Effect of liraglutide on exercise test performance

Exercise tolerance test results were available for 21 subjects for all 4 visits. No significant differences in the maximal achieved METS was observed between the liraglutide and placebo treatment period (METS −0.13 ± 0.6 vs. −0.42 ± 0.87; 95 % CI −0.22 to 0.80; p = 0.244). The total exercise time was slightly reduced at the end of both treatment periods, but with no difference in the treatment effect (−25 vs. −24 s; p = 0.980, respectively).

Effect of liraglutide on metabolic and hemodynamic parameters

Liraglutide induced a significant weight loss (−3.2 kg; 95 % CI −4.8 to −1.6; p < 0.001), reduction in waist ratio (−2.2 cm; 95 % CI −4.1 to −0.3; p = 0.026), and reduction in HbA1C (−0.4 %; 95 % CI −0.6 to −0.2; p < 0.001) in comparison to placebo. No significant changes in LDL-cholesterol, triglyceride, HOMA IR, insulin or fasting blood glucose were observed (Table 3).
Table 3

Effect of liraglutide versus placebo on anthropometric and biochemical variables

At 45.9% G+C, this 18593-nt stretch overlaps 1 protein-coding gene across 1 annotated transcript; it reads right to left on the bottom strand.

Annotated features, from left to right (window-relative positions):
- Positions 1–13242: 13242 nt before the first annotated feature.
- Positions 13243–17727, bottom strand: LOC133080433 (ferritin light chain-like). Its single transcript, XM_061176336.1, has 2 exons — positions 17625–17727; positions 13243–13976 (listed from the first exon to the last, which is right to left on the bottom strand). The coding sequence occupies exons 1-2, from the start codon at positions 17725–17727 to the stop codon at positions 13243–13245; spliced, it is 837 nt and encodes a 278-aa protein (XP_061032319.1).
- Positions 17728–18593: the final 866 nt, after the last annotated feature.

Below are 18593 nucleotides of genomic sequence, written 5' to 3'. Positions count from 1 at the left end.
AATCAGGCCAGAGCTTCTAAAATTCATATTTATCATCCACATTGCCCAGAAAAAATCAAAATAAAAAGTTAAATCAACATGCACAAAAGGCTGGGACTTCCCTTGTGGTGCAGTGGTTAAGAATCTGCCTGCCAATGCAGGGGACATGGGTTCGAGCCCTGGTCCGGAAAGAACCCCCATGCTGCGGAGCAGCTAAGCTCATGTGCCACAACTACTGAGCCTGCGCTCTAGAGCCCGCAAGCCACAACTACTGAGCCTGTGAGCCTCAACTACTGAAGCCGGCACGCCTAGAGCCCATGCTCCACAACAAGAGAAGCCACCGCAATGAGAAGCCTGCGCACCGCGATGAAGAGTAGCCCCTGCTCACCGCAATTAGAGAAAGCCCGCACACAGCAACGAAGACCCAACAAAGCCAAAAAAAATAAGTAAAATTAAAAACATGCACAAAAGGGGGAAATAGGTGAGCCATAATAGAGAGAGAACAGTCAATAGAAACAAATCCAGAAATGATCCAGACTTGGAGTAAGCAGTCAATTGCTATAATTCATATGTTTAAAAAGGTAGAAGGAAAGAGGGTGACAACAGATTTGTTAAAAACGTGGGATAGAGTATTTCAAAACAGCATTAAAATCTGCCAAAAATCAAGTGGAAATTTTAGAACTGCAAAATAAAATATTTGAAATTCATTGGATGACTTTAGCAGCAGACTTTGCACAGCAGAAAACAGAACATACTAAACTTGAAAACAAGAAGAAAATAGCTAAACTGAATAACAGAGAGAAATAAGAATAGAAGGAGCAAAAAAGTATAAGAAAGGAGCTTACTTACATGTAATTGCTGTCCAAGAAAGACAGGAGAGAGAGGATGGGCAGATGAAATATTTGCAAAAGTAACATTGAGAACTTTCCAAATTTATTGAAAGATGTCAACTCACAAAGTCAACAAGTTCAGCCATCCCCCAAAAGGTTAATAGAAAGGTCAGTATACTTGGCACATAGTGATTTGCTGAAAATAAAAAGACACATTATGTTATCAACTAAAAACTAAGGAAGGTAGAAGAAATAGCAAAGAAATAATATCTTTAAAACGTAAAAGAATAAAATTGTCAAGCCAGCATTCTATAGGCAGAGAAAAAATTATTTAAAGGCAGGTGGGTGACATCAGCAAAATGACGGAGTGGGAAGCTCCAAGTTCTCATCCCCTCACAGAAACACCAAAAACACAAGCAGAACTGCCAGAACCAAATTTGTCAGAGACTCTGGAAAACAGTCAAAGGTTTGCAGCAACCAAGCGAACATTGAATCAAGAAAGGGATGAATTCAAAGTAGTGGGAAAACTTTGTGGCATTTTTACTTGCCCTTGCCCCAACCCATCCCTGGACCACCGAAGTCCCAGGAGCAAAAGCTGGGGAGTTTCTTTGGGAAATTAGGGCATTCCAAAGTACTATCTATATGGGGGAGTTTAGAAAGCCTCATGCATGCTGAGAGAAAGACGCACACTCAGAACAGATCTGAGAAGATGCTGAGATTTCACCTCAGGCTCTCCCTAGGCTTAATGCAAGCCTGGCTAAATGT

Treatment effect


95 % CI

p value



Weight, kg

−4.17 (3.49)

−0.98 (2.62)

−3.18 (4.31)

−4.79 to −1.57


Waist, cm

−2.80 (4.11)

−0.57 (2.52)

−2.22 (4.89)

−4.16 to −0.29


BMI, kg/m2

−1.35 (1.10)

−0.31 (0.85)

−1.04 (1.34)

−1.54 to −0.54


Systolic blood pressure, mmHg

−8.10 (17.27)

−3.17 (16.07)

−4.93 (23.68)

−13.78 to 3.91


Diastolic blood pressure, mmHg

−3.13 (12.11)

−3.83 (8.75)

0.70 (17.06)

−5.67 to 7.07


HbA1C, %

−0.42 (0.34)

−0.04 (0.43)

−0.37 (0.54)

−0.57 to −0.17


LDL-cholesterol, mmol/L

−0.25 (0.72)

−0.17 (0.63)

−0.08 (0.96)

−0.47 to 0.30


HOMA IR, pmol/L

−1.35 (3.18)

−0.57 (2.41)

−0.78 (3.24)

−2.01 to 0.45


Fasting plasma insulin, pmol/L

−11.73 (57.54)

−1.69 (43.79)

−10.04 (68.27)

−36.01 to 15.93


Fasting blood glucose, mmol/L

−0.99 (1.11)

−0.62 (0.96)

−0.36 (1.06)

−0.76 to 0.03


Data are expressed as the mean (SD)

BMI body mass index, HbA1C glycated hemoglobin, LDL low-density lipoprotein, HOMA IR homeostasis model analysis of insulin resistance

Systolic and diastolic blood pressure measurements at study visits or during dobutamine stress did not change significantly; however, a significant increase in the resting heart rate was observed (6.2 beats per minute (bpm); 95 % CI 0.8–11.5; p = 0.001). Heart rate was also increased after liraglutide treatment at low stress (10.3 bpm; 95 % CI 0.2–20.4; p = 0.046) and peak stress levels (5.3 bpm; 95 % CI 1.2–9.5; p = 0.014) (Additional file 1: Table S4).